March 10, 2013 at 4:05 PM  
Blogger Shulamit said...

Thanks for your post. The NIH Ibrutinib trial I was hoping for was suspended just before I was to enter. With del 11q and needing treatment, I felt I had no choice but to go with FCR, since cyclophosphamide (the "C") is effective against the deleted 11q chromosome. It was heartening to see you refer to FCR as one of the "milder" chemo regimens, and indeed, I still have my hair (though it's thinner) and thanks to the anti-nausea meds, have suffered no nausea. But if I could have said no, I would have. Let's hope Ibrutinib and the other promising drugs are on the market soon, so next time around I can say no.

March 10, 2013 at 4:32 PM  
Blogger Shulamit said...

I am with you heartily on the wish to say no to chemo, but of course there are situations in which it's still the best (or only) option. In my case, with an 11q deletion and the hoped-for Ibrutinib trial at NIH abruptly suspended when I was about to enter, FCR was by far the best option: cyclophosphamide is particularly effective against del 11q. But it certainly does look as if the time will come when chemo will largely if not entirely be a thing of the past. Let's hope so.

March 10, 2013 at 6:21 PM  
Blogger Kreale said...


I enjoyed reading your recent post. I am curious to know if you have an opinion regarding the consumption of apricot kernels to cure/control cancer. I realize there is controversial data on this topic and would love to hear your perspective.

Kind Regards,


March 10, 2013 at 7:16 PM  
Blogger Beverley Paine said...

Thank you Brian, for your easy to read and digest summary of the situation we face thinking about treatment.

March 11, 2013 at 2:20 AM  
Anonymous Anonymous said...

Hi Brian, Thank you for your posts. I was diagnosed with SLL/CLL Dec. 2010. Have refused chemo (FCR & BR) since then. I have 17p deletion. Lost out on Ibrutinib trial May 2012. Started eating apricot seeds June 2012. You can see my blood chart at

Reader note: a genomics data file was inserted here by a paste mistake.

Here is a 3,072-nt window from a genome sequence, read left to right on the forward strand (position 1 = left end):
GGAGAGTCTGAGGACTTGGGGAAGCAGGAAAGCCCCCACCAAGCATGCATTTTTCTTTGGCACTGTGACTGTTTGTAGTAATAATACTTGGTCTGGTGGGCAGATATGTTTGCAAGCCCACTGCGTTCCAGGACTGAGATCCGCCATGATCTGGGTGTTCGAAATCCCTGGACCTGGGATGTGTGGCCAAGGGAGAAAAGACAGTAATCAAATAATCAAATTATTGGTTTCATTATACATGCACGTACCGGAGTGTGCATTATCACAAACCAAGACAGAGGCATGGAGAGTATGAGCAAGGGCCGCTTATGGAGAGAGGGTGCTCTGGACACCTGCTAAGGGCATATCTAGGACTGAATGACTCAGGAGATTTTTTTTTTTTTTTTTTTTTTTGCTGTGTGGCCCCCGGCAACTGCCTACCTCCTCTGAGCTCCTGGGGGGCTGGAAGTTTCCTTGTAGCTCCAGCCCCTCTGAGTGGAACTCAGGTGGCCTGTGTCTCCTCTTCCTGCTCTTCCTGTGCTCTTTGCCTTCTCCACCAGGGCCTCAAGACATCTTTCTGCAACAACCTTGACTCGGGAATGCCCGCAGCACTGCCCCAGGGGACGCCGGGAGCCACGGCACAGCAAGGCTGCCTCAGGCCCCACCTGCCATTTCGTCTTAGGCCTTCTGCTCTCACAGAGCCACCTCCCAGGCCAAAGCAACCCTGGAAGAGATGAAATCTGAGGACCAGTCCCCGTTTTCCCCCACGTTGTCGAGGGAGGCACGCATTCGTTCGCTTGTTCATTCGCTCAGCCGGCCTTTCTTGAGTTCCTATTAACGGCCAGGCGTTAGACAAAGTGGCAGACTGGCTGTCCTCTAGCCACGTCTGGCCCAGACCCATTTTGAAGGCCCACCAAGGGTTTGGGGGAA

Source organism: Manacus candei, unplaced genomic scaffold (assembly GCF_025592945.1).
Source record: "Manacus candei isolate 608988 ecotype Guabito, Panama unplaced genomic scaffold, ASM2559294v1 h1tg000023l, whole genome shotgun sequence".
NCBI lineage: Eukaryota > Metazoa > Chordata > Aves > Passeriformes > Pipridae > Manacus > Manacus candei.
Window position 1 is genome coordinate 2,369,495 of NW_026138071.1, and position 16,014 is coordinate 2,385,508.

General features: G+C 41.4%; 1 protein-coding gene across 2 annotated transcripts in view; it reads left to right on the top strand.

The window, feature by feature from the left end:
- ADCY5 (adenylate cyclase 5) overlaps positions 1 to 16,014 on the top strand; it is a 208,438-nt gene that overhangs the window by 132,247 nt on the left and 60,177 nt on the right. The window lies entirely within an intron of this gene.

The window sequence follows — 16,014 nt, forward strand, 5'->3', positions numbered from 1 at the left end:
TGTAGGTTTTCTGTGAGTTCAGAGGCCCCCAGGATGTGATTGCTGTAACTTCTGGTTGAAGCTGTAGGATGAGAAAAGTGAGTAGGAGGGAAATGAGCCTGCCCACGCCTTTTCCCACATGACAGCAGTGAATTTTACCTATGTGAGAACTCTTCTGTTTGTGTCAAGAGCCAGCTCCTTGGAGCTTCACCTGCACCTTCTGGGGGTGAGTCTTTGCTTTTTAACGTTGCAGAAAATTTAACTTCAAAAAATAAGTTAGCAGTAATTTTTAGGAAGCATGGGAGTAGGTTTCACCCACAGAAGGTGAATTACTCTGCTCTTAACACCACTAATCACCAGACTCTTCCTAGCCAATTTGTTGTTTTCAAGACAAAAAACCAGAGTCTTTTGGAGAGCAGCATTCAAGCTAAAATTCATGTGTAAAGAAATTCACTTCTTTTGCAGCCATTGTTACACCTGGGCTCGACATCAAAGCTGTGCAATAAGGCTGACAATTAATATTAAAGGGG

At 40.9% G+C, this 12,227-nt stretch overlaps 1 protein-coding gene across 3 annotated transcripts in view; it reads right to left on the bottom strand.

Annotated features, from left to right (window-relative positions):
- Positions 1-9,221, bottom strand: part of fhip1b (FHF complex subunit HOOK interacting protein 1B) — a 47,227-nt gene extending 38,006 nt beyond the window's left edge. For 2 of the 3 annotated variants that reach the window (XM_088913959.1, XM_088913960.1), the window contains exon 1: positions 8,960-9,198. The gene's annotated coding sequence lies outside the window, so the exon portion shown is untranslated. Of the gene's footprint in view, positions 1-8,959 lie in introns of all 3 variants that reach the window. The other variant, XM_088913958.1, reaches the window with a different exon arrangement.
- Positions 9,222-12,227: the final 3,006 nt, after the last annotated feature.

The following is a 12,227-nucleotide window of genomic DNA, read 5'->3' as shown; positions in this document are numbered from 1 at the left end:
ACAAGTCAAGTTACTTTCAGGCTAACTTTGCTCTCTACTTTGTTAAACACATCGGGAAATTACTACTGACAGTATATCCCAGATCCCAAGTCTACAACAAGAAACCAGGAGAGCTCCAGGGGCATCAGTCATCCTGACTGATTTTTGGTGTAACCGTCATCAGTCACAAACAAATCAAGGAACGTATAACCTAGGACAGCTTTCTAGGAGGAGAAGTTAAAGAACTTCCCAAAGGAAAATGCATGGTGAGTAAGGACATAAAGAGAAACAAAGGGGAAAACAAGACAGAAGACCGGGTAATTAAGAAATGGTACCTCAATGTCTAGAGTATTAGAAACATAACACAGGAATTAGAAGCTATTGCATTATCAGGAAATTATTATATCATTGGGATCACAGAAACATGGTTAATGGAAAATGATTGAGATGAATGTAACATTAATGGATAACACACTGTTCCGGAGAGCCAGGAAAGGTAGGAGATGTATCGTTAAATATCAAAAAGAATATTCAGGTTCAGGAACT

Since June 2012 to March 2013 my WBC has dropped from a high of 18.2 to 6.1, and ALC has dropped from 8.7 to 2.6. I am wondering what you think. I feel great, and am hoping that my platelet count will start moving up soon.
Thank you again for the time you take writing your blog.

March 11, 2013 at 6:53 AM  
Anonymous Deb Light said...

Great post and thanks for making these chemo choices easier to understand.We appreciate all your time and effort to help all CLLer's.You are truly an Inspiration to all.Look forward to reading part 2.

God Bless,

March 11, 2013 at 9:20 PM  
Anonymous Anonymous said...

Well said, Brian!

The 6 preceding comments demonstrate the dilemmas that we all face in making choices on the therapeutic yellow brick road.

Rick Zelnick

March 12, 2013 at 5:02 AM  
Anonymous Anonymous said...

Great post. In my 4 years as a CLL patient, I have never heard of apricot kernels. I did some googling and came up with this from webmd.

Apricot kernel is the inner part of the seed of the apricot fruit. The kernel is used to produce oil and other chemicals used for medicinal purposes.

Despite serious safety concerns, apricot kernel is used for treating cancer. It is taken by mouth or given as an injection.

How does it work?
Apricot kernel contains a toxic chemical known as amygdalin. In the body this chemical is converted to cyanide, which is poisonous. There was interest in using apricot kernel to fight cancer because it was thought that amygdalin was taken up first by cancer cells and converted to cyanide. It was hoped that the cyanide would harm only the tumor. But research has shown that this is not true. The amygdalin is actually converted to cyanide in the stomach. The cyanide then goes throughout the body, where it can cause serious harm, including death.

Also, is a pretty good source. As Dr. Hamblin used to say, "The plural of anecdote is not evidence."

March 12, 2013 at 2:55 PM  
Anonymous Anonymous said...

3 cycles of FCR and my BMB has confirmed I'm MRD negative. Hoping for a decent remission now despite the poor prognostic markers. Bloods are completely normal and I worked all through treatment. For younger and healthy patients I still think chemo shouldn't be discounted altogether. We have many years ahead (fingers crossed) with this disease and there's plenty of time for the new drugs to come down the pipeline. Don't discount FCR altogether - I was terrified of having it but was lucky, had no side effects and it has put my aggressive CLL to bed for the time being. Good luck to everyone out there. Deborah in Melbourne

April 3, 2013 at 2:51 PM